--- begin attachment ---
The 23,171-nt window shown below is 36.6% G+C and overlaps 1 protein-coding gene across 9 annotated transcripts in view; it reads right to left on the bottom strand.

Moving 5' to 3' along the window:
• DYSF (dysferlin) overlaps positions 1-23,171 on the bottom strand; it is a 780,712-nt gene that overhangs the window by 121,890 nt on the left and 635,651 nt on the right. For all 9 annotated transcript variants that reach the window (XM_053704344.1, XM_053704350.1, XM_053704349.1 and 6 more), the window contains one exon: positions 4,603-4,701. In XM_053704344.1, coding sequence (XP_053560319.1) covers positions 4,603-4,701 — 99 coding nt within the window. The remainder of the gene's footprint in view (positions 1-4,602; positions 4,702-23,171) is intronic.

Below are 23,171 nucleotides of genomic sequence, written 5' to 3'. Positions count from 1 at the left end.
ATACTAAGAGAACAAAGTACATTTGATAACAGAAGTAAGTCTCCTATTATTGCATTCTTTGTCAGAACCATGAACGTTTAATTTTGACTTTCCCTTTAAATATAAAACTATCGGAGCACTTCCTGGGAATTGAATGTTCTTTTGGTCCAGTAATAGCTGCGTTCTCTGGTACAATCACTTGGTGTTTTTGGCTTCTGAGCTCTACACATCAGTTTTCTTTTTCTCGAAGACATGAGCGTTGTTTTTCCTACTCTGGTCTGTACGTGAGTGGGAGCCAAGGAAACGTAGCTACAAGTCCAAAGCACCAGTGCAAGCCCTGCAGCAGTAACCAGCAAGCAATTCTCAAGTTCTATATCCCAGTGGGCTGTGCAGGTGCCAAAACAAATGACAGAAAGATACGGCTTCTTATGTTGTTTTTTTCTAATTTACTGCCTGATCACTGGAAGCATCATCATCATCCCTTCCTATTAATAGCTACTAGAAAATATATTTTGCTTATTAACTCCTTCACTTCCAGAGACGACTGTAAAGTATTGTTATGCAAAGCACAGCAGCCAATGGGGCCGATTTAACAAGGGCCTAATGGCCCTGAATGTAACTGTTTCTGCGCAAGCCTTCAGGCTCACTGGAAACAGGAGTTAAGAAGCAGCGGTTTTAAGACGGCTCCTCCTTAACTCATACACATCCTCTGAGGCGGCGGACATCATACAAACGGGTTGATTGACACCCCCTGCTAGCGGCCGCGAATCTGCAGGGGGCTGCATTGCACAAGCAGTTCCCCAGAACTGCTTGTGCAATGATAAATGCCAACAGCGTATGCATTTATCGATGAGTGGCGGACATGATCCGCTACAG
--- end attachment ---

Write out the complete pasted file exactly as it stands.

The 23,171-nt window shown below is 36.6% G+C and overlaps 1 protein-coding gene across 9 annotated transcripts in view; it reads right to left on the bottom strand.

Moving 5' to 3' along the window:
• DYSF (dysferlin) overlaps positions 1-23,171 on the bottom strand; it is a 780,712-nt gene that overhangs the window by 121,890 nt on the left and 635,651 nt on the right. For all 9 annotated transcript variants that reach the window (XM_053704344.1, XM_053704350.1, XM_053704349.1 and 6 more), the window contains one exon: positions 4,603-4,701. In XM_053704344.1, coding sequence (XP_053560319.1) covers positions 4,603-4,701 — 99 coding nt within the window. The remainder of the gene's footprint in view (positions 1-4,602; positions 4,702-23,171) is intronic.

Below are 23,171 nucleotides of genomic sequence, written 5' to 3'. Positions count from 1 at the left end.
ATACTAAGAGAACAAAGTACATTTGATAACAGAAGTAAGTCTCCTATTATTGCATTCTTTGTCAGAACCATGAACGTTTAATTTTGACTTTCCCTTTAAATATAAAACTATCGGAGCACTTCCTGGGAATTGAATGTTCTTTTGGTCCAGTAATAGCTGCGTTCTCTGGTACAATCACTTGGTGTTTTTGGCTTCTGAGCTCTACACATCAGTTTTCTTTTTCTCGAAGACATGAGCGTTGTTTTTCCTACTCTGGTCTGTACGTGAGTGGGAGCCAAGGAAACGTAGCTACAAGTCCAAAGCACCAGTGCAAGCCCTGCAGCAGTAACCAGCAAGCAATTCTCAAGTTCTATATCCCAGTGGGCTGTGCAGGTGCCAAAACAAATGACAGAAAGATACGGCTTCTTATGTTGTTTTTTTCTAATTTACTGCCTGATCACTGGAAGCATCATCATCATCCCTTCCTATTAATAGCTACTAGAAAATATATTTTGCTTATTAACTCCTTCACTTCCAGAGACGACTGTAAAGTATTGTTATGCAAAGCACAGCAGCCAATGGGGCCGATTTAACAAGGGCCTAATGGCCCTGAATGTAACTGTTTCTGCGCAAGCCTTCAGGCTCACTGGAAACAGGAGTTAAGAAGCAGCGGTTTTAAGACGGCTCCTCCTTAACTCATACACATCCTCTGAGGCGGCGGACATCATACAAACGGGTTGATTGACACCCCCTGCTAGCGGCCGCGAATCTGCAGGGGGCTGCATTGCACAAGCAGTTCCCCAGAACTGCTTGTGCAATGATAAATGCCAACAGCGTATGCATTTATCGATGAGTGGCGGACATGATCCGCTACAG